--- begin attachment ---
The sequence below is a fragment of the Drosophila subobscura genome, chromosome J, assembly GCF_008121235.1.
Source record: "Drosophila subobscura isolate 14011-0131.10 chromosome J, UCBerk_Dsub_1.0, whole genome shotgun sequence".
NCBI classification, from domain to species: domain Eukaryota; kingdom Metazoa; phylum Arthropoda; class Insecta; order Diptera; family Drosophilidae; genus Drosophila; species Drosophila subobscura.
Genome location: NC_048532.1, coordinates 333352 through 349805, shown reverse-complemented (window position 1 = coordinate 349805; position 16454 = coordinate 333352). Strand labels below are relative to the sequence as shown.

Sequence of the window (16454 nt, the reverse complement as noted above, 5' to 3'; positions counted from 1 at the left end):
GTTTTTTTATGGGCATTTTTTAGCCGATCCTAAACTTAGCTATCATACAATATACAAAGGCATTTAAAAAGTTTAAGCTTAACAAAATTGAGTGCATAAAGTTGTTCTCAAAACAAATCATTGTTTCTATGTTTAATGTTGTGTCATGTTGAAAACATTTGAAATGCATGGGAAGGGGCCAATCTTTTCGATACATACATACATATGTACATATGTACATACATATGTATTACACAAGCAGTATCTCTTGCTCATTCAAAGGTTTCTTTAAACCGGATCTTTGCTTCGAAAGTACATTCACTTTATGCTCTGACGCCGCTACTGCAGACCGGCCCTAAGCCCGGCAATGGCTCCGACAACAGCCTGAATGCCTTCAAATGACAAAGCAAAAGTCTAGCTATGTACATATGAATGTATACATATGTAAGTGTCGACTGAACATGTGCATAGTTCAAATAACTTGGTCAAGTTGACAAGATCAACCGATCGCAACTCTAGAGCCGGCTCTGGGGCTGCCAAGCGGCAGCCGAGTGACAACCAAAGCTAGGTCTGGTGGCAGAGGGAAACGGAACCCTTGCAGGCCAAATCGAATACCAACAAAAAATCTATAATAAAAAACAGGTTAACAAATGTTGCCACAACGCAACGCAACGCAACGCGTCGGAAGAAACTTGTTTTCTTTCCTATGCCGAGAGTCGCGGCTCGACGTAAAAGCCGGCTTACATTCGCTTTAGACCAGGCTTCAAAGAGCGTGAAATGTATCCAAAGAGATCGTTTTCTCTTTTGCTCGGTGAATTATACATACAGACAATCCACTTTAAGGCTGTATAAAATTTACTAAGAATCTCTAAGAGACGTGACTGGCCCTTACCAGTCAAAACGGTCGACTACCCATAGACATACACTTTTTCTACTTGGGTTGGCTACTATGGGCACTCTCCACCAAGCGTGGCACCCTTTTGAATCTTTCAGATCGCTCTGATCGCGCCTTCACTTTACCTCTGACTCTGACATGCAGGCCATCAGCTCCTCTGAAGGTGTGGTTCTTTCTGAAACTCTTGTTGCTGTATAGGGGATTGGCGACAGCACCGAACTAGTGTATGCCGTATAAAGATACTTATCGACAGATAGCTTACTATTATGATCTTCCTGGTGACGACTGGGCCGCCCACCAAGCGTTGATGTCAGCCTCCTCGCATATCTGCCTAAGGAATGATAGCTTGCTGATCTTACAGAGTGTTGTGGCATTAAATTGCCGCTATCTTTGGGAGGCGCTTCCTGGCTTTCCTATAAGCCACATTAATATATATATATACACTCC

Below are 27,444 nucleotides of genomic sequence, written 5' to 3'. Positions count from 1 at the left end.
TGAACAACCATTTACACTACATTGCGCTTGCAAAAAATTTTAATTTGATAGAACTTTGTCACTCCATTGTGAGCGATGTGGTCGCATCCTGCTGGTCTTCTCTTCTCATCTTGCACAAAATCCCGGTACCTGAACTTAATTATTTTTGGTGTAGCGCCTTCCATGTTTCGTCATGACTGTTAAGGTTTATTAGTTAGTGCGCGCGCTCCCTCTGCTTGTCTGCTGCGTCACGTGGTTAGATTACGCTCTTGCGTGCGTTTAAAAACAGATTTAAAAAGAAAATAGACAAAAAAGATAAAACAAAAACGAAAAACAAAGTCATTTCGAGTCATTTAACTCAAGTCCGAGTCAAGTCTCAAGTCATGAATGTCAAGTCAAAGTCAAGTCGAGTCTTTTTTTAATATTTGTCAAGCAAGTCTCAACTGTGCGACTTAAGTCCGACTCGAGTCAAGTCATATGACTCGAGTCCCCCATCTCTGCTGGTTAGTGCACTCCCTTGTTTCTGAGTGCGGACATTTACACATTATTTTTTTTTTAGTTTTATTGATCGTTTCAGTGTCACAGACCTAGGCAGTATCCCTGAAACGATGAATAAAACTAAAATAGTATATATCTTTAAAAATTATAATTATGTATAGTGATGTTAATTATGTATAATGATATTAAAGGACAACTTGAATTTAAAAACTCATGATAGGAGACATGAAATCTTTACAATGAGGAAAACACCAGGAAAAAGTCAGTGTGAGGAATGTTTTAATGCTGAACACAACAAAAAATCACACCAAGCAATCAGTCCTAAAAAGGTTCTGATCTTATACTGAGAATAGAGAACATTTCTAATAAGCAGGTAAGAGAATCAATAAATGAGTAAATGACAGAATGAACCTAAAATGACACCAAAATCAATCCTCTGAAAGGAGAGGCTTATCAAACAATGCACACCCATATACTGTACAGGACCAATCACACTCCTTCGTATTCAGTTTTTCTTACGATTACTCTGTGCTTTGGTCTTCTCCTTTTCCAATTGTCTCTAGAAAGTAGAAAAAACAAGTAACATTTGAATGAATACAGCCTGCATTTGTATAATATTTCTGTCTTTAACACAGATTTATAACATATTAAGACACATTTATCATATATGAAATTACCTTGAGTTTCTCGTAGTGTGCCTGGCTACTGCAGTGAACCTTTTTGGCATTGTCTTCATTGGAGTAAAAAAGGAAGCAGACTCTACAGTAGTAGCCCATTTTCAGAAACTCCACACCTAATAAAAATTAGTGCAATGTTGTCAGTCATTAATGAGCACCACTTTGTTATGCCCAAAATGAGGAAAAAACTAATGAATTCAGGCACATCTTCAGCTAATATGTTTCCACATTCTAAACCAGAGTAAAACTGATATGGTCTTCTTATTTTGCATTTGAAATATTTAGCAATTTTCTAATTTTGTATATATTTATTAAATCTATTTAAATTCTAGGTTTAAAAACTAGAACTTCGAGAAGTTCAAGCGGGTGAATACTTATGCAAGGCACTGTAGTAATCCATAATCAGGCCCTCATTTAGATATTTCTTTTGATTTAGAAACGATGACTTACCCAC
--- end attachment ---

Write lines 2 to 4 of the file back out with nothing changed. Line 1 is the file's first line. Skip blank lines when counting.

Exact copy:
Source record: "Drosophila subobscura isolate 14011-0131.10 chromosome J, UCBerk_Dsub_1.0, whole genome shotgun sequence".
NCBI classification, from domain to species: domain Eukaryota; kingdom Metazoa; phylum Arthropoda; class Insecta; order Diptera; family Drosophilidae; genus Drosophila; species Drosophila subobscura.
Genome location: NC_048532.1, coordinates 333352 through 349805, shown reverse-complemented (window position 1 = coordinate 349805; position 16454 = coordinate 333352). Strand labels below are relative to the sequence as shown.